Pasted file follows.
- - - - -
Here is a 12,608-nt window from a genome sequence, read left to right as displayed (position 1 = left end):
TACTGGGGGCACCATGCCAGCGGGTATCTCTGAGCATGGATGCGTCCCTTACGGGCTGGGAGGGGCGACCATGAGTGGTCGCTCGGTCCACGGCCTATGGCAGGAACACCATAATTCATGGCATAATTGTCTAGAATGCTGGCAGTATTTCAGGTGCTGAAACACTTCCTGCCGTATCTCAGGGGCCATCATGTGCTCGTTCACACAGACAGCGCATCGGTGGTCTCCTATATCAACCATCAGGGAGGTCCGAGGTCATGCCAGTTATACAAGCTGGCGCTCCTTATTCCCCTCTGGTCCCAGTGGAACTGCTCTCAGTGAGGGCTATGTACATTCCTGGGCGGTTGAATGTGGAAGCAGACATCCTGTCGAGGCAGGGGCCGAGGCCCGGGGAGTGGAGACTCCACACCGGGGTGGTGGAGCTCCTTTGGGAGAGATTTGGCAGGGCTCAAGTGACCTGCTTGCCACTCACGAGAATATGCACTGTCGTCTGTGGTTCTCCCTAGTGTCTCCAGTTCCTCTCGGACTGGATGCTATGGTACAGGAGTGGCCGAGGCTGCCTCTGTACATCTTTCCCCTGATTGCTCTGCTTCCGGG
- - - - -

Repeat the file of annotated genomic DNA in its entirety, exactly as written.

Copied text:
Here is a 12,608-nt window from a genome sequence, read left to right as displayed (position 1 = left end):
TACTGGGGGCACCATGCCAGCGGGTATCTCTGAGCATGGATGCGTCCCTTACGGGCTGGGAGGGGCGACCATGAGTGGTCGCTCGGTCCACGGCCTATGGCAGGAACACCATAATTCATGGCATAATTGTCTAGAATGCTGGCAGTATTTCAGGTGCTGAAACACTTCCTGCCGTATCTCAGGGGCCATCATGTGCTCGTTCACACAGACAGCGCATCGGTGGTCTCCTATATCAACCATCAGGGAGGTCCGAGGTCATGCCAGTTATACAAGCTGGCGCTCCTTATTCCCCTCTGGTCCCAGTGGAACTGCTCTCAGTGAGGGCTATGTACATTCCTGGGCGGTTGAATGTGGAAGCAGACATCCTGTCGAGGCAGGGGCCGAGGCCCGGGGAGTGGAGACTCCACACCGGGGTGGTGGAGCTCCTTTGGGAGAGATTTGGCAGGGCTCAAGTGACCTGCTTGCCACTCACGAGAATATGCACTGTCGTCTGTGGTTCTCCCTAGTGTCTCCAGTTCCTCTCGGACTGGATGCTATGGTACAGGAGTGGCCGAGGCTGCCTCTGTACATCTTTCCCCTGATTGCTCTGCTTCCGGG